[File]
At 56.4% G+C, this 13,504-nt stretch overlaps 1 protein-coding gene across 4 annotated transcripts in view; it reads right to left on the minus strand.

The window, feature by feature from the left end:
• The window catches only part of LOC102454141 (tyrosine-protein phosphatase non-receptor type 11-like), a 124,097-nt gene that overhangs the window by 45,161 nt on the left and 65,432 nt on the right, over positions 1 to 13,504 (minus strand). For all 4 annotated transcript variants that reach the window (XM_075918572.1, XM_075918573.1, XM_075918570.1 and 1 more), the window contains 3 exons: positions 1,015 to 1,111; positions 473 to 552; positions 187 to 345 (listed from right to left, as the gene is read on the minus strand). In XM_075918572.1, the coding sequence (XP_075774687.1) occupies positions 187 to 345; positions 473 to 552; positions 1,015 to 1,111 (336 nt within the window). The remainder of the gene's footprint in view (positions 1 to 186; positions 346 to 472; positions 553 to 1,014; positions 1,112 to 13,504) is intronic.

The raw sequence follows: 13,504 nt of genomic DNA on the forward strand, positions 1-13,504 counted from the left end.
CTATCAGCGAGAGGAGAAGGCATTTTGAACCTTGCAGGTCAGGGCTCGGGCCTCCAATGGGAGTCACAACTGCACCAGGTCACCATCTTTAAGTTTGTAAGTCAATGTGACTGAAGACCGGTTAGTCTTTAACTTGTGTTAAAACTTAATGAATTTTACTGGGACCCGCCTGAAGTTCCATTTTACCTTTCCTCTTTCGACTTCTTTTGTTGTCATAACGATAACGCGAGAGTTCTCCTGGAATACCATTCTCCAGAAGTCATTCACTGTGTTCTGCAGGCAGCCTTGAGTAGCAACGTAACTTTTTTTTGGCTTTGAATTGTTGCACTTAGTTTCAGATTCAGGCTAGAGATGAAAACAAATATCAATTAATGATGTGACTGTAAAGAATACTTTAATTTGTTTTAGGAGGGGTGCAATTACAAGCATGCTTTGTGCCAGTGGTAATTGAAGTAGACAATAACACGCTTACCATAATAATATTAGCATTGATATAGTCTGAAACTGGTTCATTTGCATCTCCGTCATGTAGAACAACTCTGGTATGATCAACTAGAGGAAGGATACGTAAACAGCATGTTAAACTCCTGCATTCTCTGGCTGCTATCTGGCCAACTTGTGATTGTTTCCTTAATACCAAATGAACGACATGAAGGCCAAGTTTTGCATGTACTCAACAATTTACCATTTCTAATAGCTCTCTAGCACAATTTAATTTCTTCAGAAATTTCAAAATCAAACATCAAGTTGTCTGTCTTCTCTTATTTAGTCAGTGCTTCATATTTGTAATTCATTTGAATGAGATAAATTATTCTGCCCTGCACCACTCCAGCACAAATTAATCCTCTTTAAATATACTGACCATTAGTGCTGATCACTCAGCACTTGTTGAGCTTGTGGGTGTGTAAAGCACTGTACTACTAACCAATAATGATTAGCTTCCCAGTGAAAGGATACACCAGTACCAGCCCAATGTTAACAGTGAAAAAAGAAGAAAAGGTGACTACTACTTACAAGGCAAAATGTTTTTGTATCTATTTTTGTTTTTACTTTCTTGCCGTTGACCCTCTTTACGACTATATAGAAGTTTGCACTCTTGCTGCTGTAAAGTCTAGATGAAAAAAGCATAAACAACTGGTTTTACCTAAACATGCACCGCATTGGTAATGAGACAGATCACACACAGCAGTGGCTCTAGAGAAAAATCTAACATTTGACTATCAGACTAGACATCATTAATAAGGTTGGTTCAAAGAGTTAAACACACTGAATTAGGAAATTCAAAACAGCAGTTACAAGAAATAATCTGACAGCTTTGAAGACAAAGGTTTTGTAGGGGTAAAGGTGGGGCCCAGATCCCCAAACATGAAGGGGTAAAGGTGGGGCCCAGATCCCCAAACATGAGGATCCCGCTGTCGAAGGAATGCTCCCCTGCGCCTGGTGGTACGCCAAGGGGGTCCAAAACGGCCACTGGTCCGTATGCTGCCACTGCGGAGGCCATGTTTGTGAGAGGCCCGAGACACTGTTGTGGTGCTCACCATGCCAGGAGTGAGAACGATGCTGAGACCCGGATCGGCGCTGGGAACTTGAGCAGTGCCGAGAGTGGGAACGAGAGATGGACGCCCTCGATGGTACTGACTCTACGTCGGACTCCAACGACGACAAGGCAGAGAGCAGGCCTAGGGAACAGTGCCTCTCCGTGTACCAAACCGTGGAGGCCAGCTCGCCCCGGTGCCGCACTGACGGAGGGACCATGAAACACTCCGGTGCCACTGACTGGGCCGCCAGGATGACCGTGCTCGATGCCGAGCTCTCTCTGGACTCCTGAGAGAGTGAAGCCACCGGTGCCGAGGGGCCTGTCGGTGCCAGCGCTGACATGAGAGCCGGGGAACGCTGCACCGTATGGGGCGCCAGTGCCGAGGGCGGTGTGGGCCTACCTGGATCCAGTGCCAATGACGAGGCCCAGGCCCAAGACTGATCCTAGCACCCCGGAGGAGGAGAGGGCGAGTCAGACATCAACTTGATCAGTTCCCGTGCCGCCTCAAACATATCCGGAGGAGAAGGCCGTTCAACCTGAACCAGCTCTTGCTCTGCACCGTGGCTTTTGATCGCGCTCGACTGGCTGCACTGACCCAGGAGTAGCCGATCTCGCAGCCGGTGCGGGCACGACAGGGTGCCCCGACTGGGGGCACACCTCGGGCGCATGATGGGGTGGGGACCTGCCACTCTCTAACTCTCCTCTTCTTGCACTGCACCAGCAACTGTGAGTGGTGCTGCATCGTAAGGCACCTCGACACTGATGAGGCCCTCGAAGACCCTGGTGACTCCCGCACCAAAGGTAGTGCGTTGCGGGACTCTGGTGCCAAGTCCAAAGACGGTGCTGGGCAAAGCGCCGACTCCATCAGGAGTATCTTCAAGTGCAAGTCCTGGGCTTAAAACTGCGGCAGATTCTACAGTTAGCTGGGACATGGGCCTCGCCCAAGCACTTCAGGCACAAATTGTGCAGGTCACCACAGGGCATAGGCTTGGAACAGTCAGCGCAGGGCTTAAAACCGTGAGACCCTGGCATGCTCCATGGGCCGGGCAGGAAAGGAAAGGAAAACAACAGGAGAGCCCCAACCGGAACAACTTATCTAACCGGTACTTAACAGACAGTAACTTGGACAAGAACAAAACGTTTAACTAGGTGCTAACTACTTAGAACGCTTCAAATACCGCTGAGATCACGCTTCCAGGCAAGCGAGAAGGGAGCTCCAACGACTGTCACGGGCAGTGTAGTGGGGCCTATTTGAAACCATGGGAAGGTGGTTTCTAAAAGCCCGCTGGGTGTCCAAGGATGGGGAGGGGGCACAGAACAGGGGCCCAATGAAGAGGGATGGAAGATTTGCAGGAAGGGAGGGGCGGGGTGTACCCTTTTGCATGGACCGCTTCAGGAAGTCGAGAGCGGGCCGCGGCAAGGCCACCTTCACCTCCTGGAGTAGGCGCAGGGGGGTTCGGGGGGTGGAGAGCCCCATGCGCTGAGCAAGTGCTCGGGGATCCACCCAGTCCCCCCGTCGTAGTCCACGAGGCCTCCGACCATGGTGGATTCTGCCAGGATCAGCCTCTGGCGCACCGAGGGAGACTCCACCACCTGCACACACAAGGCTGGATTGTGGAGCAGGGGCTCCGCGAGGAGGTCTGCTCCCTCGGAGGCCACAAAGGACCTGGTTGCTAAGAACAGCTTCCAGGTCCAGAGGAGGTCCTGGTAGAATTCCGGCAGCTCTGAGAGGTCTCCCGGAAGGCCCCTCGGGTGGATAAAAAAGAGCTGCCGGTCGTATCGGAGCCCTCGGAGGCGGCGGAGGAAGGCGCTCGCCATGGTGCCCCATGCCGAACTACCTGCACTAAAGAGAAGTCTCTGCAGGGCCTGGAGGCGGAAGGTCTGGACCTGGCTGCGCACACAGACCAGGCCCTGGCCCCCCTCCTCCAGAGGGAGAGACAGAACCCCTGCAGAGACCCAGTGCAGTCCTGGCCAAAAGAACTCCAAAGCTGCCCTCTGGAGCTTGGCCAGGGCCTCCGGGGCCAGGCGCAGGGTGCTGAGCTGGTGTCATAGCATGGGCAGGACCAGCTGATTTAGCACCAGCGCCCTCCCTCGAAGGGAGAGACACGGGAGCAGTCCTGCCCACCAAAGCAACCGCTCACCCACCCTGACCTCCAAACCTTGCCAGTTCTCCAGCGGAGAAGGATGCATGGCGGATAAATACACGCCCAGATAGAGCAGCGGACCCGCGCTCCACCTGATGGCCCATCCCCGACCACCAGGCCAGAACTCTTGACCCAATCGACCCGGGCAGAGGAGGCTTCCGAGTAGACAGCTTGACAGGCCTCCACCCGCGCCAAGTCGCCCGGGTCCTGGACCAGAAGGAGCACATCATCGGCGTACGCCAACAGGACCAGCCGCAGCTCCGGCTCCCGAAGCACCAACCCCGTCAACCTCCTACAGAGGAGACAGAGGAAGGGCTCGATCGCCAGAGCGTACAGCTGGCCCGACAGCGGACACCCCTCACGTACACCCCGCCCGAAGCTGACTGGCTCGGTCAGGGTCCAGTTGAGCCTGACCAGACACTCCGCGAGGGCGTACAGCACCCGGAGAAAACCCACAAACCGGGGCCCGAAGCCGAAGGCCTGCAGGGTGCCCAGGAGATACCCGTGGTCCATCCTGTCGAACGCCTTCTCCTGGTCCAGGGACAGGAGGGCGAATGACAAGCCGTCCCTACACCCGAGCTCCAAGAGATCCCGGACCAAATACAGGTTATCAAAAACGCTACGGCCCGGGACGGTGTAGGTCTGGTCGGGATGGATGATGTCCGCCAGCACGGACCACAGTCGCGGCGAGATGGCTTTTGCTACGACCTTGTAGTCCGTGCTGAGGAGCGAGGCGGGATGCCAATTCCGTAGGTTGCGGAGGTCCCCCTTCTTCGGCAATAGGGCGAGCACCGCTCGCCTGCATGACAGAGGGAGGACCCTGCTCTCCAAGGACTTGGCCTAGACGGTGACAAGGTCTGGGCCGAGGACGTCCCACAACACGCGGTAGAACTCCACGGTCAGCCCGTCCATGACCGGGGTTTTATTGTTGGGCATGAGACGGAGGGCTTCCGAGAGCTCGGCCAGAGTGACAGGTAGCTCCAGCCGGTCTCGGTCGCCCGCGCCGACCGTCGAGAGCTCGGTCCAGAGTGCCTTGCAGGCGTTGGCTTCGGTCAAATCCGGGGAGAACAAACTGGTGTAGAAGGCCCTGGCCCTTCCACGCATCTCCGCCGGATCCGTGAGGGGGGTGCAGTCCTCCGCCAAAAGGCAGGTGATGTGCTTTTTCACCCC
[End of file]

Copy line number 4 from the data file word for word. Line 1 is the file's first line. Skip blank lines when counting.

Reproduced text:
The raw sequence follows: 13,504 nt of genomic DNA on the forward strand, positions 1-13,504 counted from the left end.